Another thing I noticed about...
Another thing I noticed about the new crate engine were the partially threaded holes in each of the engine’s aluminum cylinder heads (arrows). A call to the Ford Racing tech line informed me that these were for use with what they call “thermactor tubes”. These tubes are used on vehicles fitted with emissions provisions but in off-road or pre-emissions usage they can be blocked using a plug set available through Ford Racing. I didn’t want to take the time to order the real plugs so I quickly fashioned some out of a quartet of 5/8-11x1-inch bolts.
Bright and early that next Saturday morning I headed back out to the garage to hopefully finish up what I’d originally thought was to be an easy engine swap (though, if only I’d had the foresight to read the engine installation instructions beforehand I would have saved myself a bunch of work and a lot of heartache). After replacing the flexplate and reinstalling the transmission I went ahead and installed the assembly into the Model A for the second time.
The Ford Racing M-6007-X302 is a long-block assembly; no intake, carb, or distributor (as well as the aforementioned pulleys, water pump, and flywheel/flexplate). Once the assembly had been reinstalled, my next step was to install an intake manifold and carb. The Ford installation instructions do give you a Ford Racing part number for intake gaskets, and though you’d think I’d have learned my lessons with my previous incorrect assumptions, I went ahead and used a set of Fel-Pro gaskets I’d purchased ahead of the engine swap. Everything seemed to be going along just fine. I installed the new intake and torqued it down in the correct sequence and to the correct specs, bolted up my new Summit Racing 600-cfm four-barrel carb, and dropped the nearly new distributor in place. Then I installed a fresh oil filter, fresh oil, and finished filling the C4 with fluid. I also hooked up the radiator hoses, belts, fuel line, and attached the throttle linkage.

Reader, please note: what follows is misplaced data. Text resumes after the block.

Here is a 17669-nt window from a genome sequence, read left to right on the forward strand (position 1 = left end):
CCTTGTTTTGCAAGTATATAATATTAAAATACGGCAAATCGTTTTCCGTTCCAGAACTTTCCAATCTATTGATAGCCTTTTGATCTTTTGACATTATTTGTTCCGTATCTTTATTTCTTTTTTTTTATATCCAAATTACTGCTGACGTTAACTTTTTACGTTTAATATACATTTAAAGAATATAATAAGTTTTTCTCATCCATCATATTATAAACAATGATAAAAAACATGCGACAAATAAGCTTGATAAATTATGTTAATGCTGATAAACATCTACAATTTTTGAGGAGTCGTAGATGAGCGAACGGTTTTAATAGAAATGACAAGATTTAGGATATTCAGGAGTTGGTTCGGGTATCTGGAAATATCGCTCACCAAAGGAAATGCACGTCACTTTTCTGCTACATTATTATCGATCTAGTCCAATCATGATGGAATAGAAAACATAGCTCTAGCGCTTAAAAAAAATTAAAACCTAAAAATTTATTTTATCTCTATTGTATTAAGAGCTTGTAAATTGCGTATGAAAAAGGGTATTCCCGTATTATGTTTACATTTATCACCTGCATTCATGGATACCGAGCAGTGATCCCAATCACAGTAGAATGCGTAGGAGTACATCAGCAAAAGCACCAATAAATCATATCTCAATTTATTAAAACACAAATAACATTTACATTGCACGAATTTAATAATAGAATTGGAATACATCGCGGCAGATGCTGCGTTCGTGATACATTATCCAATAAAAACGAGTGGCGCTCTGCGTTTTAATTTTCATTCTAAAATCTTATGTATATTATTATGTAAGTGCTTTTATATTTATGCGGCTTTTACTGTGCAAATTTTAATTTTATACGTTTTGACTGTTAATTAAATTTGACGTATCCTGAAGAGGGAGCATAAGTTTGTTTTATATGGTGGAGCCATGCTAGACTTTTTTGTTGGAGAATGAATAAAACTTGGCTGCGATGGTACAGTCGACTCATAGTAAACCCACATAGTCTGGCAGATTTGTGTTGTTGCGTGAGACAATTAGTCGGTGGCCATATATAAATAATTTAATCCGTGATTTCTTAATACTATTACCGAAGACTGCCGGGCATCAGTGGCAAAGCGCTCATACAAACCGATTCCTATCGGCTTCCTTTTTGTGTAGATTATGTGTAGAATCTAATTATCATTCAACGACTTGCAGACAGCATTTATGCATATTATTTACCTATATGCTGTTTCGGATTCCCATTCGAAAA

Among the parts I thought...
Among the parts I thought I’d use on the new engine was the 289’s flexplate. I removed and mounted it to the X302 with a set of fresh flywheel bolts and lock washers and then mated the new trans to the engine. From there I moved to the front and began to swap the front crank pulley as well—that’s when I found that the old pulleys wouldn’t fit the new X302 anyway. This problem resulted in a bit more investigation and thankfully I learned another important difference between early and late Ford small-blocks. Later engines use a 50-in/oz balancer and flexplate combo not a 28-in/oz setup as used prior to 1981. Come to find out, if I’d been able and did use the older flexplate and balancer/pulley assembly I would have severely damaged the X302. So, the time I saved by making my own plugs for the heads was used to order up the correct flexplate and to find the matching pulleys needed.
I had just finished double-checking the timing and marking the distributor location so I could pull it and prime the engine before start up when I noticed that the aluminum heads each had a large, partially threaded hole bored front-to-back—what now? This time I had the presence of mind to dial up the Ford Racing parts tech line before going any further. I got through pretty quickly and asked the tech guy what the heck those holes were for. Well, come to find out, the holes are there to accommodate what they call “thermactor tubes”. These tubes are emissions related and normally bridge the holes from side-to-side (one on the front of the heads and one on the rear of the heads). These are not needed on non-emissions vehicles and can be plugged with a plug set sold by Ford Racing. Well, not wanting to stop the install and hold off to the following weekend for a second time, I measured the holes and found they were 5/8-inch diameter with an 11-thread pitch. I jumped in the car once again and hit my local hardware store and picked up four 5/8-11x1-inch bolts to use as plugs. I got back to the garage and cut the hex heads off the bolts and using my die grinder cut slits into the bolts so they could be installed flush to the heads using a screwdriver. Thinking I’d passed the last of my hurdles, I dabbed the newly fabricated plugs with a bit of antiseize compound and sealed all four holes—now I should be ready to fire that baby up.